Post-classical ambient minimalism for crepuscular airports

Junto Project 0386: New Colors [repost]

Someone suggested that Suss Müsik repost our contributions to the weekly Disquiet Junto projects, because they enjoy reading the explanations of the tracks. While you’re reading the original post, make sure you check out the other contributors’ works as well.

By the time each one of us is born, we’re already intimately aware of security. We sense our mother’s heartbeat while residing in the womb, which carries us through childbirth. As an infant, when we hear a familiar voice—frequently that of our mothers—we begin to develop the rudimentary physiological responses that correspond to feeling safe and protected.

The human brain is remarkably adept at processing complex information, which arguably is what separates us from other living creatures. Plants have no parents and thus no thoughts or feelings—or so we assume. Suss Müsik poses an interesting philosophical dilemma: it’s a crime to harm a human being, and there are strong moral arguments for treating animals with the same level of respect. And yet, the ethical argument against plucking a tomato from its vine is considered an exercise in absurdity.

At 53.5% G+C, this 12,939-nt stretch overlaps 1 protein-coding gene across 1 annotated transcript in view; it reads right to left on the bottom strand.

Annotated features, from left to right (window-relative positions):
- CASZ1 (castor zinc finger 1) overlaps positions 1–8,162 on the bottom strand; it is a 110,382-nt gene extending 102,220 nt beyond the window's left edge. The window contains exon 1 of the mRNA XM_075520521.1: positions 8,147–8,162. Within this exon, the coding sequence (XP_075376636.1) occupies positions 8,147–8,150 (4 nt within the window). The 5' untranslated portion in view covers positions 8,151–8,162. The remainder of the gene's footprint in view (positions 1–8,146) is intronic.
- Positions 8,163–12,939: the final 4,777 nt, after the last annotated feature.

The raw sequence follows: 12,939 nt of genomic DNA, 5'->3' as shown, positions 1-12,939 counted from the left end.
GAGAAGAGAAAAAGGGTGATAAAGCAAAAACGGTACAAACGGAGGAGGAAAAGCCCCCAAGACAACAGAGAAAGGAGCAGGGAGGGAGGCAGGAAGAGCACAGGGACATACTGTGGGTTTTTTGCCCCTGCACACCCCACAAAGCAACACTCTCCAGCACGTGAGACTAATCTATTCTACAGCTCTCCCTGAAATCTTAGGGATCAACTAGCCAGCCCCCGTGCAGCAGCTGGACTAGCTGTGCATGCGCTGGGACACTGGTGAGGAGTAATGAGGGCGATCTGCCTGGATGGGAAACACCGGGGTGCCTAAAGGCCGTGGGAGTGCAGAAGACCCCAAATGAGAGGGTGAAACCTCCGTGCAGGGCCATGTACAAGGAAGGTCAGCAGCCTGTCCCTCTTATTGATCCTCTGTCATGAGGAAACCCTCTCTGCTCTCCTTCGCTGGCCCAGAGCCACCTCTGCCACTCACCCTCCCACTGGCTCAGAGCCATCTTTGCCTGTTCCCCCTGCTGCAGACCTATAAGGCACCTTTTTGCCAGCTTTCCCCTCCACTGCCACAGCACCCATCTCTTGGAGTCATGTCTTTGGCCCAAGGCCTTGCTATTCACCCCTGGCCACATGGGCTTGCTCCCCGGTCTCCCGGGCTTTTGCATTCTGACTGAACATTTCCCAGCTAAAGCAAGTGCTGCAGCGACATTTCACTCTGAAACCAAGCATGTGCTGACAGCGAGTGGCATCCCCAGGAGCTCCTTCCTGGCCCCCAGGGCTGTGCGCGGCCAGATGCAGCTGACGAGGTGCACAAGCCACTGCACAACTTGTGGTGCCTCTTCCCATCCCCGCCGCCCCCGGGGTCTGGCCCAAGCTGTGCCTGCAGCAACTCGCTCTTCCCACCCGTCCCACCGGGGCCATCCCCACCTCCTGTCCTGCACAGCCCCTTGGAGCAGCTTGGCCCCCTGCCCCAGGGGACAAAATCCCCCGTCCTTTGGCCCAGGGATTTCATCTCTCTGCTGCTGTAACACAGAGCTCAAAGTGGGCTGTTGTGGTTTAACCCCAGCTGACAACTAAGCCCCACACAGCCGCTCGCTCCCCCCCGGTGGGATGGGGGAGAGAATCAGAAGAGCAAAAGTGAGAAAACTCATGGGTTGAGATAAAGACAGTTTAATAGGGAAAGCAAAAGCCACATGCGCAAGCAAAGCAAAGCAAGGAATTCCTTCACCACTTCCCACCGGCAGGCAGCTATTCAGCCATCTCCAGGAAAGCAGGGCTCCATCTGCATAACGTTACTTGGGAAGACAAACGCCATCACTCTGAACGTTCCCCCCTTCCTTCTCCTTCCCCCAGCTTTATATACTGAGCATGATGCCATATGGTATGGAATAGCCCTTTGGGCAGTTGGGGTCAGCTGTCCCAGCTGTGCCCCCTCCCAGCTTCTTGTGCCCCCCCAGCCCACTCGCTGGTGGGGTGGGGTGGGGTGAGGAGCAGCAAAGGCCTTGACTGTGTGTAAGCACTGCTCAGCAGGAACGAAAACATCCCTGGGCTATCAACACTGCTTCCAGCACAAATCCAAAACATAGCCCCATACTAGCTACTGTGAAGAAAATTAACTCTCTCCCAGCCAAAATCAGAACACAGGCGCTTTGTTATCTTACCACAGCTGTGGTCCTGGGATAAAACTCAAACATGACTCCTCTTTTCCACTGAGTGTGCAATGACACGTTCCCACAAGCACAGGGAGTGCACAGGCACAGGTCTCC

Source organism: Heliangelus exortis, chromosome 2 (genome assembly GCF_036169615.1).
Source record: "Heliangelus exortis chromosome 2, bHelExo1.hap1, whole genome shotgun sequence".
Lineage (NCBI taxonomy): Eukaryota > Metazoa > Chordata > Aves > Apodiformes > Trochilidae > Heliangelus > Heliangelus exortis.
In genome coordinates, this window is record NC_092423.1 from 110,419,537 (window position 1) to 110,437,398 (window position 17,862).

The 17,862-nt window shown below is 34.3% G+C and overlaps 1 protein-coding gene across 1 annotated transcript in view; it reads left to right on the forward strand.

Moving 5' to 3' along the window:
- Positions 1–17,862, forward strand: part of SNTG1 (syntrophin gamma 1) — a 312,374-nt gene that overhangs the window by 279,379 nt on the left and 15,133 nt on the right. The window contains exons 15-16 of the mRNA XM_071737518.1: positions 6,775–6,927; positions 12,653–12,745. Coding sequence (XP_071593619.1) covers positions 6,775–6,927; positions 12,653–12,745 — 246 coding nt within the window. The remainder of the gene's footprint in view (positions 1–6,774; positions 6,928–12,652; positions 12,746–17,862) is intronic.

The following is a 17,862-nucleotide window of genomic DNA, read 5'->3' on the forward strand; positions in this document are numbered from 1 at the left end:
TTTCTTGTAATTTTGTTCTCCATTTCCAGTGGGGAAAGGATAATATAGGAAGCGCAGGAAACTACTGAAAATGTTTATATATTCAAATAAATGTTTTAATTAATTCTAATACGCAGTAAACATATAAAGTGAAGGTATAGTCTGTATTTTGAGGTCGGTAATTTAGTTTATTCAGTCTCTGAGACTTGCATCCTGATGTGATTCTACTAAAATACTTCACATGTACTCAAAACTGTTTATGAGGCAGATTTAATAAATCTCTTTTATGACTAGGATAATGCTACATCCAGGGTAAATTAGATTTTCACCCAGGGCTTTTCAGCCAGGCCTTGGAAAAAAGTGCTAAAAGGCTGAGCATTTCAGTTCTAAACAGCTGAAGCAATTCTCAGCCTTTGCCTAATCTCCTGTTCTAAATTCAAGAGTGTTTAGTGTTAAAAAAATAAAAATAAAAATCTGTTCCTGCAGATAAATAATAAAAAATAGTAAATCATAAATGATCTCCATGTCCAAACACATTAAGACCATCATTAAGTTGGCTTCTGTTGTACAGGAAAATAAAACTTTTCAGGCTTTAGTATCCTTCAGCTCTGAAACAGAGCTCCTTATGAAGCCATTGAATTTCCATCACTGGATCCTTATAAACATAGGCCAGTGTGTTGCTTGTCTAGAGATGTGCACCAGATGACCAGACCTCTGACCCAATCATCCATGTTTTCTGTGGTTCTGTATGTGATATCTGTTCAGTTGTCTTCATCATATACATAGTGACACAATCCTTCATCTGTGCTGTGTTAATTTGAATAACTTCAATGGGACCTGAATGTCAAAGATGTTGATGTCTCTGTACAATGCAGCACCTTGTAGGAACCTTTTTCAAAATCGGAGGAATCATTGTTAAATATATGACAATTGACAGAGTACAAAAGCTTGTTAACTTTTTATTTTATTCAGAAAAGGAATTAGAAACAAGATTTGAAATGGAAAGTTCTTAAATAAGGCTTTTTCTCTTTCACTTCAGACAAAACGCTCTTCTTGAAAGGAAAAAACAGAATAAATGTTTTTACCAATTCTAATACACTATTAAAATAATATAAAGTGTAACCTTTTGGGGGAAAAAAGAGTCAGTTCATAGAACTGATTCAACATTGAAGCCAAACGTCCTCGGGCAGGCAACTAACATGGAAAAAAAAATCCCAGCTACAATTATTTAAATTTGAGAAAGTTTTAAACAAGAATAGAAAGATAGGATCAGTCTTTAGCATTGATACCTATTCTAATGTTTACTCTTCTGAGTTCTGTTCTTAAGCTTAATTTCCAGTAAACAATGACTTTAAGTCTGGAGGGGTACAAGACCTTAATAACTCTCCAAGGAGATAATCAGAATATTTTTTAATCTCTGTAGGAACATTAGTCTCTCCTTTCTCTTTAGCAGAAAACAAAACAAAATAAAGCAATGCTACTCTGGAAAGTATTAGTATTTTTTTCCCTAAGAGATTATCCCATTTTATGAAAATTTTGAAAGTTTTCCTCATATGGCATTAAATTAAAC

Clearly, one must draw a line someplace. Any living creature—human, plant, or animal—can only express the information it receives and internalizes according to its cognitive capabilities. That said, it’s entirely possible that the concepts of timbre, pitch, rhythm, tone and context are untranslatable between species. And none of us can formally declare that a plant doesn’t verbalize danger in its own fashion. Wasn’t it Roald Dahl who wrote a short story about trees that scream?

For this soothing yet quietly unsettling piece, Suss Müsik sought to create a concept known as “evergreen noise.” A soothing synth wash was played for an amount of time in one channel (the “human” side), then pitched downward with a dollop of static added in the other (the “plant” side). In the background are sampled female voices coupled with heavily treated audio recordings of deciduous foliage fluttering in the breeze.

The piece is titled Tomatis and named after Dr. Alfred A. Tomatis, a French otolaryngologist who specialized in the way infants use sounds produced by their parents in order to develop cognitive and social skills. The image is an organic “herb wall” in Austin, TX.

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